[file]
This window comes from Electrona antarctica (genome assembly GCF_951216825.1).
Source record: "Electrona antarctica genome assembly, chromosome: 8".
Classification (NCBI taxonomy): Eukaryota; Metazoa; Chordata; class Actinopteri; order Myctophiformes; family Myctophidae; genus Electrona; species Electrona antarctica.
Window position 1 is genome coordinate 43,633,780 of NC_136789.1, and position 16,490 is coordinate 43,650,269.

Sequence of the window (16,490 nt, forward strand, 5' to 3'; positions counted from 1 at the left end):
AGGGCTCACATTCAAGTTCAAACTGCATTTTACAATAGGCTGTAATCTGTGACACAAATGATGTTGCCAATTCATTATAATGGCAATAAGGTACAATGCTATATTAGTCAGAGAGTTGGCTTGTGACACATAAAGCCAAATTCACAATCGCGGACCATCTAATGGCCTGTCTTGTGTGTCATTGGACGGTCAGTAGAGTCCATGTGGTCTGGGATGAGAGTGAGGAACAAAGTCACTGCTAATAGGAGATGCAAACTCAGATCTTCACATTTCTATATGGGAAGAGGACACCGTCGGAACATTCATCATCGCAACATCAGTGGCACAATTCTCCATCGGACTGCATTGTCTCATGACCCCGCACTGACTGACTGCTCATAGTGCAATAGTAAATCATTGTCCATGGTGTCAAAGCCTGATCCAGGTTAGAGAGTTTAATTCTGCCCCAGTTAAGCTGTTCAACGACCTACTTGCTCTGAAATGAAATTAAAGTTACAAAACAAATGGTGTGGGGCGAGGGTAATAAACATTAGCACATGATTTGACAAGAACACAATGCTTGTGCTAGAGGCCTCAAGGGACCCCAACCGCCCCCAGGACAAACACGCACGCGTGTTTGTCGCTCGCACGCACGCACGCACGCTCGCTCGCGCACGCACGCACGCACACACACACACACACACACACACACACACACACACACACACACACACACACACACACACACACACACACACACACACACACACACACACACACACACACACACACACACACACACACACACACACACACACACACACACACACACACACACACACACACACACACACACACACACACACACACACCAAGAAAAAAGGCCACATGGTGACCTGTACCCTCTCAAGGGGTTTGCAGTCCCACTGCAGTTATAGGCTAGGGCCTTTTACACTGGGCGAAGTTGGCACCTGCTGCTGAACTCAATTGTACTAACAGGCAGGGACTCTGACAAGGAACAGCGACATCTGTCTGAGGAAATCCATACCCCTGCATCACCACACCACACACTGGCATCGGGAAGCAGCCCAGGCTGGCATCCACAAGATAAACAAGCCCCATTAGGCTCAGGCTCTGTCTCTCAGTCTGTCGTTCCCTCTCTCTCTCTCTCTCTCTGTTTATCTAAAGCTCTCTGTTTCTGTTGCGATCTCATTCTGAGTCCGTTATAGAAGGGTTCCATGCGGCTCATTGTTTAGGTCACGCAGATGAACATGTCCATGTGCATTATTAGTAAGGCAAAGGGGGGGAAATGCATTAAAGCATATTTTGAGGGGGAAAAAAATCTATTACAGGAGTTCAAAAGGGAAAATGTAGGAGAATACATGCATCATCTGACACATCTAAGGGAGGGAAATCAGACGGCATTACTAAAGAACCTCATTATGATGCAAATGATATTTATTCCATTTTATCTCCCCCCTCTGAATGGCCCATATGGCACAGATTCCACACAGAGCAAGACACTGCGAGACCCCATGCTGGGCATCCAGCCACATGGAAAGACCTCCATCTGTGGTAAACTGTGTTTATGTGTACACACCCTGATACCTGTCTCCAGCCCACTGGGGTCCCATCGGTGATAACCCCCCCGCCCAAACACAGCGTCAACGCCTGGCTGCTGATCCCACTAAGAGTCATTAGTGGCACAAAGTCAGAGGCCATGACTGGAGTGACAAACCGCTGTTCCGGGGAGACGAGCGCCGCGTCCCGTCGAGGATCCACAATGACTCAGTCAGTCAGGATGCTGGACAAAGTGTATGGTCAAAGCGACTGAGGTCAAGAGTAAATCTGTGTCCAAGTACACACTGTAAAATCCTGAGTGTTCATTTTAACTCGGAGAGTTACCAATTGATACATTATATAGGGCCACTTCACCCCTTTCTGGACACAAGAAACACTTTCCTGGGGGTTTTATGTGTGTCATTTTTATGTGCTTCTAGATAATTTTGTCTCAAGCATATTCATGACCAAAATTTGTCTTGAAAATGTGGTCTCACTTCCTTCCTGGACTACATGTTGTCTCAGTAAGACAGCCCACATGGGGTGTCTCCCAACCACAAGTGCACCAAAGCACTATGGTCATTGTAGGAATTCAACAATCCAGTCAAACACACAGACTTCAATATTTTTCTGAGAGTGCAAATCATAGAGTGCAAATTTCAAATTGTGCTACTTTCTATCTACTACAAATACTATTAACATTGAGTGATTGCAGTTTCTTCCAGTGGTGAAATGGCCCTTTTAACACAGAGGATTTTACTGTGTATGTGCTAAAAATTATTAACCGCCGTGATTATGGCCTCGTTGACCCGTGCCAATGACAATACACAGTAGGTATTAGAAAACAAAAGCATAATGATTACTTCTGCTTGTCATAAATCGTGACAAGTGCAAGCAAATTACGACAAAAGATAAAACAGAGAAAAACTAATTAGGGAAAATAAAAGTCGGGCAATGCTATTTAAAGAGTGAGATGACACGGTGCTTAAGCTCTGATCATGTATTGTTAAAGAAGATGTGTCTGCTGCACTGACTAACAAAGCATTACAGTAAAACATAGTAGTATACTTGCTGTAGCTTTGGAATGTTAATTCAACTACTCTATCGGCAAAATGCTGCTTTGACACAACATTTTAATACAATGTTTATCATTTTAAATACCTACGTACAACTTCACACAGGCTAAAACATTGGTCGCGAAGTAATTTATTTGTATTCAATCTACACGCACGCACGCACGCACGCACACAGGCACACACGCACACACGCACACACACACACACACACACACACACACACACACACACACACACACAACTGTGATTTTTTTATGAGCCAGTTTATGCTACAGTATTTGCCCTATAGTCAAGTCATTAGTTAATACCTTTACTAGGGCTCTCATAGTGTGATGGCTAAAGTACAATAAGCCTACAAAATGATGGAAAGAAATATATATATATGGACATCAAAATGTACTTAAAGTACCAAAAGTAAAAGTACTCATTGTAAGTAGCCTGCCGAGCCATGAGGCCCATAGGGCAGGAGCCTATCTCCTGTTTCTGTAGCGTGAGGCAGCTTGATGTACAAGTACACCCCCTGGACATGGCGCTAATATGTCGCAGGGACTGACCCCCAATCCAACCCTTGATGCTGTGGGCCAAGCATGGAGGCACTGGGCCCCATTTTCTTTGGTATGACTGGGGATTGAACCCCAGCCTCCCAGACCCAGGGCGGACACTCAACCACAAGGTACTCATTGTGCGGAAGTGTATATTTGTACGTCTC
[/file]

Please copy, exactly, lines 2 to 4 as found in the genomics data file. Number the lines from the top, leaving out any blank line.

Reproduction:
Source record: "Electrona antarctica genome assembly, chromosome: 8".
Classification (NCBI taxonomy): Eukaryota; Metazoa; Chordata; class Actinopteri; order Myctophiformes; family Myctophidae; genus Electrona; species Electrona antarctica.
Window position 1 is genome coordinate 43,633,780 of NC_136789.1, and position 16,490 is coordinate 43,650,269.